Line chart

Dataviz logo representing a Line chart.

A line chart or line graph displays the evolution of one or several numeric variables. This page is a step-by-step guide on how to build your own line chart component for the web, using React and D3.js.

It starts by describing how the data should be organized and how to initialize the react component. It then explains how to compute the scales, and axes. Once this is done, it shows how to render the lines and suggests a few variations. 🙇‍♂️.

Useful links

The Data

The dataset required to build a line chart is usually an array where each item is an object providing the x and the y values of the data point.

Here is a minimal example:

const data = [
  {x:1, y: 90},
  {x: 2, y: 12},
  {x: 3, y: 34},
  {x: 4, y: 53},
  {x: 5, y: 98},

Note: if your data is in .csv format, you can translate it thanks to the d3.csv() function as suggested here.

Note: a line chart is often made to represent time. If your x property is a date, please visit the timeseries section.

Timeseries section

Component skeleton

The goal here is to create a LineChart component that will be stored in a LineChart.tsx file. This component requires 3 props to render: a width, a height, and some data.

The shape of the data is described above. The width and height will be used to render an svg element in the DOM, in which we will insert the LineChart.

To put it in a nutshell, that's the skeleton of our LineChart component:

import * as d3 from "d3"; // we will need d3.js

type LineChartProps = {
  width: number;
  height: number;
  data: {x: number, y: number}[];

export const LineChart = ({ width, height, data }: LineChartProps) => {

  // read the data
  // build the scales and axes
  // build the lines

  return (
      <svg width={width} height={height}>
        // render axes
        // render all the <path>

It's fundamental to understand that with this code organization, d3.js will be used to prepare the SVG path, but it's React that will render them in the return() statement. We won't use d3 methods like append that you can find in usual d3.js examples.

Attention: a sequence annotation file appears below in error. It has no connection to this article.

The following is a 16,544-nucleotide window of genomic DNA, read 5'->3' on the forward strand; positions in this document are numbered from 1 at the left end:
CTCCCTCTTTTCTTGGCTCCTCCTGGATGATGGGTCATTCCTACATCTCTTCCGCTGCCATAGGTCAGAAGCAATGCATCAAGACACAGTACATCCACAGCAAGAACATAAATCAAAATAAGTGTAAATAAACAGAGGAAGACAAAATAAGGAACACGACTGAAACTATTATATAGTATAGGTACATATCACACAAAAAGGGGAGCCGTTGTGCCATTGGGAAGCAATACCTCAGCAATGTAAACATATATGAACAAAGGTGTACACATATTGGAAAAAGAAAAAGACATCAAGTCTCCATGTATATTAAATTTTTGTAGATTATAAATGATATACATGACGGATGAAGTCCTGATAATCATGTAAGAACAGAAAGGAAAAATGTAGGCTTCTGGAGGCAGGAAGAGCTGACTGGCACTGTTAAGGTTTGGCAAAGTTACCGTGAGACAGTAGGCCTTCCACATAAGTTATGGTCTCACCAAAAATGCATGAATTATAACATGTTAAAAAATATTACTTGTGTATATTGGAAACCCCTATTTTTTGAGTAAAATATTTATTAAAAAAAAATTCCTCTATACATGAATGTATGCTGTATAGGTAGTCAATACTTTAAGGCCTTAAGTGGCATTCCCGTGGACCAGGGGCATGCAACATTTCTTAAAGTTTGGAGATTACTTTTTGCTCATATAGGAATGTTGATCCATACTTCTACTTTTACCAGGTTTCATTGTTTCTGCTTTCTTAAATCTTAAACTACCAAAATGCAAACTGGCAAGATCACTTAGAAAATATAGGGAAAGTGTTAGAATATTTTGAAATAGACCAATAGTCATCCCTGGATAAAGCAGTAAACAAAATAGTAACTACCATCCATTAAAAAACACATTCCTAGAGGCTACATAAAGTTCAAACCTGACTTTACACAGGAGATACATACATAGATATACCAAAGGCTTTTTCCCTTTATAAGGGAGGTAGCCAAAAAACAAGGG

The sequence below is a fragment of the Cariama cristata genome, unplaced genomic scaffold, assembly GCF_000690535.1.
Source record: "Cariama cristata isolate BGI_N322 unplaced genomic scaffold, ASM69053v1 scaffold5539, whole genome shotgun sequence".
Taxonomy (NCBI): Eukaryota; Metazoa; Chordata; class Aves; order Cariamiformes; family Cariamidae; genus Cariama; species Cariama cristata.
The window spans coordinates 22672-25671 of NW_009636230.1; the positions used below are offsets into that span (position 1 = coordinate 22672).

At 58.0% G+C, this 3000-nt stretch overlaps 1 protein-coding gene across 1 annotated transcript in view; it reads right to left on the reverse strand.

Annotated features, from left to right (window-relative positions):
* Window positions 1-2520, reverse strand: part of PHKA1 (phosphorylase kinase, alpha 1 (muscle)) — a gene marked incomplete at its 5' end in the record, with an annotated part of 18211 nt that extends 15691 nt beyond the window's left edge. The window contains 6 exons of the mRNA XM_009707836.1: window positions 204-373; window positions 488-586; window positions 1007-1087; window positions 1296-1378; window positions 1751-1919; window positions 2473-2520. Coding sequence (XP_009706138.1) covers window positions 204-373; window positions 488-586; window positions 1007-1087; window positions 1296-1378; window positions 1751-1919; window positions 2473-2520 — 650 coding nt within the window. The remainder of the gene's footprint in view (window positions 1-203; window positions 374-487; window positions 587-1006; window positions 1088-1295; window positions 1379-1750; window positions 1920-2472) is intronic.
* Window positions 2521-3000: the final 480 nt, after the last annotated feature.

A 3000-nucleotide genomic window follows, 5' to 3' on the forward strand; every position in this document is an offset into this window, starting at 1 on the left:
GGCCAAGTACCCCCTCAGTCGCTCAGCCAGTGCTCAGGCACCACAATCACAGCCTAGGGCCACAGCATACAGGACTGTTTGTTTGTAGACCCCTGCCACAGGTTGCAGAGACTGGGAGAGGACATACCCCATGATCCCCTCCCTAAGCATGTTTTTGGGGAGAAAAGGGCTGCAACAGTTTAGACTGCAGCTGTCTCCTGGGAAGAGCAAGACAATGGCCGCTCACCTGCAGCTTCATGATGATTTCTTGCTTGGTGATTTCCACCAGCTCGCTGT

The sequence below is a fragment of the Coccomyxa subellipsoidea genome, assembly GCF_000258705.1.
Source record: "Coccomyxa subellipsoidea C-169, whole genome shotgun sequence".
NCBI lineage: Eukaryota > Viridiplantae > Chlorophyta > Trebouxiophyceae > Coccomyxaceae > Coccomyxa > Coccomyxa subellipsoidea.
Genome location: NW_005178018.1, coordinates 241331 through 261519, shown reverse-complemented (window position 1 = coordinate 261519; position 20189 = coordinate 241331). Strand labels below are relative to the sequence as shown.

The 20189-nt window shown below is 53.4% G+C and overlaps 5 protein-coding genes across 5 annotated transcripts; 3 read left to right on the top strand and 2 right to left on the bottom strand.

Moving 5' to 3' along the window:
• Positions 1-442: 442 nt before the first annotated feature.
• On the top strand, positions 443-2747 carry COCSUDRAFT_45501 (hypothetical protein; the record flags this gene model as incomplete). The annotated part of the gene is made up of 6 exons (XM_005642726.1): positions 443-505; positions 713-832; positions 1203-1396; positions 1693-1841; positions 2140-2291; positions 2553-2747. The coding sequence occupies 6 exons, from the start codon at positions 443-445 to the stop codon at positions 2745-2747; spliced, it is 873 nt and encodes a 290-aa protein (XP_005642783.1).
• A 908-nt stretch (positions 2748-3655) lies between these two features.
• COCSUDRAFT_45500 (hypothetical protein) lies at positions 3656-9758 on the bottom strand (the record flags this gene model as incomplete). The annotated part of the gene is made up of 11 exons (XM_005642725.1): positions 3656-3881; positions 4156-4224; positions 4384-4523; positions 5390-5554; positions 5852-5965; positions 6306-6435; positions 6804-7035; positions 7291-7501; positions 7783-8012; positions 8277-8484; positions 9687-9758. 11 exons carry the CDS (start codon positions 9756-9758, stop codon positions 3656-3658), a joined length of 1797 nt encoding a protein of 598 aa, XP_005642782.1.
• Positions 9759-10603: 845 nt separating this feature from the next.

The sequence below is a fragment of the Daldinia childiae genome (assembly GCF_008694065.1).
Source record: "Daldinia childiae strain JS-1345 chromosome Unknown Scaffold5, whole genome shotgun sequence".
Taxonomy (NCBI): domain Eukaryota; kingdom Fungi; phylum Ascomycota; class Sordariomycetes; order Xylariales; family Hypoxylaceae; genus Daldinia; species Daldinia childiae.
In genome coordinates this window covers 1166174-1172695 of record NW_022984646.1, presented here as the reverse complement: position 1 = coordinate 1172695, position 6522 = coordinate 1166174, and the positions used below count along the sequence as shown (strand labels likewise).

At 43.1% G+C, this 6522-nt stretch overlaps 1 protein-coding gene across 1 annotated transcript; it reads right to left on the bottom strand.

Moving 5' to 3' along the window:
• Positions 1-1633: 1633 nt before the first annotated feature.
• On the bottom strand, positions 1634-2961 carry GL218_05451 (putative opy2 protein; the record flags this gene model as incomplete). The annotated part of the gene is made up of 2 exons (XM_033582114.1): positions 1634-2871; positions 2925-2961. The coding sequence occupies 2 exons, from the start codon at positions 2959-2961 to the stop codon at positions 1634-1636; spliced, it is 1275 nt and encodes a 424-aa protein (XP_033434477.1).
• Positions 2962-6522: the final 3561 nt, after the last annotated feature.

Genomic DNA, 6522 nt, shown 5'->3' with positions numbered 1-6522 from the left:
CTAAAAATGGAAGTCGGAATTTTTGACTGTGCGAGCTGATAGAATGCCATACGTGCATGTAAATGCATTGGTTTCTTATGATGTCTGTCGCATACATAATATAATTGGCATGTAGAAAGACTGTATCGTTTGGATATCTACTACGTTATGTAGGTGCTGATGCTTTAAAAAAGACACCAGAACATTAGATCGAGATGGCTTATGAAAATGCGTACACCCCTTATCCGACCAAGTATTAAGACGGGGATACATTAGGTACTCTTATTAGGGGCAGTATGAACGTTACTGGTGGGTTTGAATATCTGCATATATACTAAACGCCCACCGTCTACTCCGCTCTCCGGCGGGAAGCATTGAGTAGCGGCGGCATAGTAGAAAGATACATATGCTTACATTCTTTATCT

Scales and Axes

Like for many charts, everything starts with scales. A scale is a function that transform the value of a data point in a position in pixel.

Two scales are required here. One for the X axis, and one for the Y axis. They are both linear scales.

This concept of scale is thoroughly described in other chart type pages like for the scatterplot so I won't repeat it here. Also, dealing with the Date format shoud drive you to the timeseries section.

The d3.line() function

From the dataset described above, we want to draw a line in SVG. In the DOM this is done using a path element that has a d attribute.

Fortunately, d3.js offers the d3.line() function that helps us doing this. d3.line() is a function that returns a function. It can be invoked this way:

const lineBuilder = d3
  .x((d) => xScale(d.x))
  .y((d) => yScale(d.y));

Here 2 accessor functions are provided. An accessor function tells to d3 how to find the position in pixel of a datapoint based on an item of the initial dataset.

lineBuilder is now a function that expects a dataset as input and returns a SVG path from it.

const linePath = lineBuilder(data);

// console.log(linePath)
// 'M31.02,26.99 L63.02,59.9 L287.1,194.4 L319,178.2'

This path can easily be plotted as shown in the following section. 🎉

Most basic line chart

Most of the job is done already. It is just a matter of passing the path computed above to the SVG element. Something like this:

<svg width={width} height={height}>
  <g ...some translation >

Leading to our first line chart! 🔥

Most basic line chart made with react (rendering) and d3.js (path computation)

Note: you can compare this with a d3.js only approach